4 Of The Most Common (Yet Least Important) Nutritional Questions About Weight Loss
It’s painfully ironic.
What some people view as the most important questions behind what to eat and do to lose weight, sometimes are the least important.
So if what we’re focusing on doesn’t matter, and if what we aren’t focusing on, does matter, what are we supposed to do?
Focus on the right stuff.
Here’s a closer, tactical look at some of the most common questions that I get on a daily basis (and what to really focus on that’s important).
Painfully Common Nutritional Questions That (Mostly) Don’t Matter
Truly, the first question here is really the only one that actually matters: what the heck should I be eating each meal?
This one matters more than anything, because it controls:
- How often you eat (whether or not it keeps you full)
- How full you stay
- How much nutrition you get
- Whether or not you’re going to get cravings or potentially binge later
- … And if it often even controls how much you end up eating
1. “What Should I Really Be Eating?” <== Only Important Question
When it comes time to eat, you don’t ever feel like a confused tomato? Well, then you’re weird.
When people ask me what should I really be eating, here’s what we often mean.
Carbs – those are bad right, should I eat them?
What about protein?
And fat, that makes you fat, yes?
What about all the other stuff – liquid calories, fruit juices, quinoa, rice cakes, cereal, red meat, olive oil – where does all this fit in here?
Dr. David Katz, director of Yale University Research Prevention Center, wrote in an article how it doesn’t matter if you go high fat or low fat, there are cultures all over the world eating both ways – and living very long.
The people in Ikaria, Greece, and Sardinia do just that on a high fat diet.
The French are also notorious for eating high fat diets (lots of cheese, for example), and wine, and outlive Americans with a better quality of life too.
Then, you’ve got the Okinawans eating a low fat diet, with crazy amounts of people that live to 100.
It’s more a matter of the big picture – what else we’re eating.
It’s true about carbs too. You find cultures like in Papua New Guinea that eat 70, 80 or 90% carbs and look like athletes, with sculpted bodies.
And you find cultures like the eskimo who eat almost entirely meat and fat.
Well, crap, if it’s not about fat and carbs, what’s the deal?
Here’s what I recommend for your sample meals:
- Aim for 4-5 oz of protein (Chicken/fish if you like them, vegan or vegetarian sources of protein if you don’t)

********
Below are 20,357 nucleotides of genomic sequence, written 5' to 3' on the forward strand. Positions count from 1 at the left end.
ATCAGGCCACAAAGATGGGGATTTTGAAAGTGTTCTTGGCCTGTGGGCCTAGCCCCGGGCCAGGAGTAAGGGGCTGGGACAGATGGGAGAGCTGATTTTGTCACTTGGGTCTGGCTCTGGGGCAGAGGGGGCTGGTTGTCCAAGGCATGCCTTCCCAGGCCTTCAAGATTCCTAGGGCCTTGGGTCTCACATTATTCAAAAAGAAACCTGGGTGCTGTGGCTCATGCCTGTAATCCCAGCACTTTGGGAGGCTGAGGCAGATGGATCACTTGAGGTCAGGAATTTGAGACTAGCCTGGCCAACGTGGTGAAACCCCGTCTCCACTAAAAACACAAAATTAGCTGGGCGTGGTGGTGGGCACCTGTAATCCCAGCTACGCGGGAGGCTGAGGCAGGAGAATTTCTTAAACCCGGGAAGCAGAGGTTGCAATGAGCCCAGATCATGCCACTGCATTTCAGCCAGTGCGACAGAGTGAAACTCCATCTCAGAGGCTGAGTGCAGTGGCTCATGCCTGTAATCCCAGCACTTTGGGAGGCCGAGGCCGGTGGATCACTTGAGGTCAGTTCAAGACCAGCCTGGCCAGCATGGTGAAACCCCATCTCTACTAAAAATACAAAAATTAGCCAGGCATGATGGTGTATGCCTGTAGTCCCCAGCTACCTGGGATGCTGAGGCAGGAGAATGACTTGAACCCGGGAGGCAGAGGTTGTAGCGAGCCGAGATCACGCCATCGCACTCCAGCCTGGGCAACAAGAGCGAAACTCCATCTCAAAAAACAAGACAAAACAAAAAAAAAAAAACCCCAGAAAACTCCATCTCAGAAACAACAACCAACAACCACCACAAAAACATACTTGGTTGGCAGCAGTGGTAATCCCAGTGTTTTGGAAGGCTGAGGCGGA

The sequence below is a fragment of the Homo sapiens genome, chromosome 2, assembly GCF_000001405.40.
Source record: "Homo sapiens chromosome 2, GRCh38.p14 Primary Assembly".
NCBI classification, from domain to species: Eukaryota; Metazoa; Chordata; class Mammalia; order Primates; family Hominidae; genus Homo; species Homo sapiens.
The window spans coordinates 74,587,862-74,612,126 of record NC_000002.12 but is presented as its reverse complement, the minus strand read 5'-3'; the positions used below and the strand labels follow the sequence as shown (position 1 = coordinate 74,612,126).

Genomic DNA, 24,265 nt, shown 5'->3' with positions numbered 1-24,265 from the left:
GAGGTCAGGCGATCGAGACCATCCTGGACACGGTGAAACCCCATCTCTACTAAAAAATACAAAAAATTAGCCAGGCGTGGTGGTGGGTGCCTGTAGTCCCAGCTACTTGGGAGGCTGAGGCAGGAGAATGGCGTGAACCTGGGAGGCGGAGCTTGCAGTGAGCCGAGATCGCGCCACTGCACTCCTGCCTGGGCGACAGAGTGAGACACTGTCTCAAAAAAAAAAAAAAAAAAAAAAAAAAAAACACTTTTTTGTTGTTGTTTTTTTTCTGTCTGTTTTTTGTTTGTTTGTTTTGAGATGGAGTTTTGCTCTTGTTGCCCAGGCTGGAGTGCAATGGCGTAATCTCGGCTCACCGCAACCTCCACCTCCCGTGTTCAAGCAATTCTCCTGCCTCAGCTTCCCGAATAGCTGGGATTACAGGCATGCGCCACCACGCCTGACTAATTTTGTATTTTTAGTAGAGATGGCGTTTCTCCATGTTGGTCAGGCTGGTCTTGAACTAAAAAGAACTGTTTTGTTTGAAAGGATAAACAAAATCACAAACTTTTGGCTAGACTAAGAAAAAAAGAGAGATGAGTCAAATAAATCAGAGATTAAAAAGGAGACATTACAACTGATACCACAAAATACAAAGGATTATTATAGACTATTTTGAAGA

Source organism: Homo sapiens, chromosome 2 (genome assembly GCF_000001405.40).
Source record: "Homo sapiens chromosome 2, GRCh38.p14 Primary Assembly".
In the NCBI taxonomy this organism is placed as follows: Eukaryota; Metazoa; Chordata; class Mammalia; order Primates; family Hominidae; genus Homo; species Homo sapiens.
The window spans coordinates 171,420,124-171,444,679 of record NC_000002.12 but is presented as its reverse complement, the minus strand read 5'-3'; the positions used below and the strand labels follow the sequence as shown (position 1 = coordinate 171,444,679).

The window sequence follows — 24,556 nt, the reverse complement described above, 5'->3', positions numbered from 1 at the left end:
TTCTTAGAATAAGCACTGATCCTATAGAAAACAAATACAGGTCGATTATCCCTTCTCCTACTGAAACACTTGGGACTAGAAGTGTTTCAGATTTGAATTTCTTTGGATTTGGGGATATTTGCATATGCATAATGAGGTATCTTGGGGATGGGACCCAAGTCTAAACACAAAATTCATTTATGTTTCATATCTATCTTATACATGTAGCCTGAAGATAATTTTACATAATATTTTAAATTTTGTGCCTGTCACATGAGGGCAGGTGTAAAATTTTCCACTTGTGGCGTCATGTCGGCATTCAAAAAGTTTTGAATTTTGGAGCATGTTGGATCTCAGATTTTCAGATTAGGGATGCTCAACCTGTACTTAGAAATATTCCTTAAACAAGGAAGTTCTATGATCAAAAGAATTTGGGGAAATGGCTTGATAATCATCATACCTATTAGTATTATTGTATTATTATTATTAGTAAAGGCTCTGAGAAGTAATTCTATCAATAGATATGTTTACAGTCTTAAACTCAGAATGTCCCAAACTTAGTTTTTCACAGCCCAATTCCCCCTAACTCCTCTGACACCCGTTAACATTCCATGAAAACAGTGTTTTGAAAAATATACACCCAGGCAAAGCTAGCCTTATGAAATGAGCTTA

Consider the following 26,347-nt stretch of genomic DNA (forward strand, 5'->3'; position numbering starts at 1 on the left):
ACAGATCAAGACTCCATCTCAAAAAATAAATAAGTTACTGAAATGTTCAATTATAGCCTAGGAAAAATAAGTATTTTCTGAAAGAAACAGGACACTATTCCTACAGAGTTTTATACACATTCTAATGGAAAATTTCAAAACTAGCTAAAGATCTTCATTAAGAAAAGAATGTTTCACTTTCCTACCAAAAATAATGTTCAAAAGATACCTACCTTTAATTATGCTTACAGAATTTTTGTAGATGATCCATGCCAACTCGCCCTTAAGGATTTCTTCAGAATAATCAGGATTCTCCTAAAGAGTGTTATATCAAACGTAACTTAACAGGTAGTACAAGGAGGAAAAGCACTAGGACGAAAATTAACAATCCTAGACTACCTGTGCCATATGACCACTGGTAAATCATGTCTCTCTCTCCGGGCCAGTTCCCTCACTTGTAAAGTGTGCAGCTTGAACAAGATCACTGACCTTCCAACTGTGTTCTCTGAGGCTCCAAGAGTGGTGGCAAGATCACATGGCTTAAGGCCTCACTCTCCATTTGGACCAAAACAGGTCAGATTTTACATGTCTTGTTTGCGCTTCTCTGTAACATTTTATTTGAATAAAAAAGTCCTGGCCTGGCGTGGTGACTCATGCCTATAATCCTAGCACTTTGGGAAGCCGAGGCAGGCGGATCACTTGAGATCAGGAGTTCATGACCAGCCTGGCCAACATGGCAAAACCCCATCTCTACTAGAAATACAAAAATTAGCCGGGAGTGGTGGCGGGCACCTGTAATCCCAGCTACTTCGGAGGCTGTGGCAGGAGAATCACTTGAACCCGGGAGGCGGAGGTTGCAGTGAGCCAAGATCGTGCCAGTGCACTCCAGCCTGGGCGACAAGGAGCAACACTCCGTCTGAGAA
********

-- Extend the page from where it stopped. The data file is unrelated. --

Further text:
- Fill half of your plate with sautéed veggies (go for it, add olive oil, garlic, salt, pepper – they can taste good)
- Add a handful of low G.I. carbs
Here’s a sample guide on losing your next 10 pounds.
Since one of the core principles I recommended was to eat at least 30g protein with each meal, here are some recommendations from recipe sites:
Like anything, these just serve as guidelines, if you aren’t into any of these foods, test, tweak and alter them.
The point is to get the basic principles down – 30g protein with each meal. Just this one tiny nutritional habit for now.
Vegetarian and vegan sources are totally cool, too.
Nutritional Habit #1
Add 30g of protein to each meal.
Now, there are dozens of ideas and principles and tips and tricks I could’ve given you – but this goes against my entire philosophy here.
Pick a few things, and do them well. That’s what results in long term health, incredible energy, pain-relief, and looking/feeling exactly how you want to look and feel.
If you’re vegetarian:
Here’s your habit instead, because getting 30g of protein in a meal is both difficult and unnecessary.
Emphasize a few things:
- Make sure you’re eating lots of vegetables, rather than lots of carbs – carbitarians get fat, fast, since the lack of meat usually makes them eat more carbs than normal.
- Make sure you’re eating whole versions of foods. If you’re switching to a more vegetarian diet, make sure you’re eating brown rice vs white rice, and whole wheat bread vs white bread. Better yet – if you want to lose weight quicker, try removing bread for a short period of time to see how you feel. Try brown rice or quinoa.
2. “Is There A Way to Lose Weight Without Obsessing About Calories?”
Years ago, I wrote one of the most important articles that I’ve ever put together:
I got SO many questions about counting calories that I wanted to show people how there is a different way to regulate how much you eat, without thinking about how much you eat.
For decades, the prevailing wisdom has been simple: Eat less, move more – blah blah blah.
We’ve heard this crap a thousand times!
But how well has it worked for you so far?
I could care less how “proven” or “effective” some advice is, if it flat out doesn’t work for people in their day to day lives.
Is it really that proven, then?
Back to the calories thing.
Yes, at a high level, if people burn more calories than they consume, they lose weight. But here’s why that formula is deceptive.
Different foods give you different levels of fullness, affect hormones differently, and even go down easier when you eat them.
For example, take a look at these two things here:
Consider the facts: that 5 oz of protein would leave me extremely full, yet it’s only 150 calories.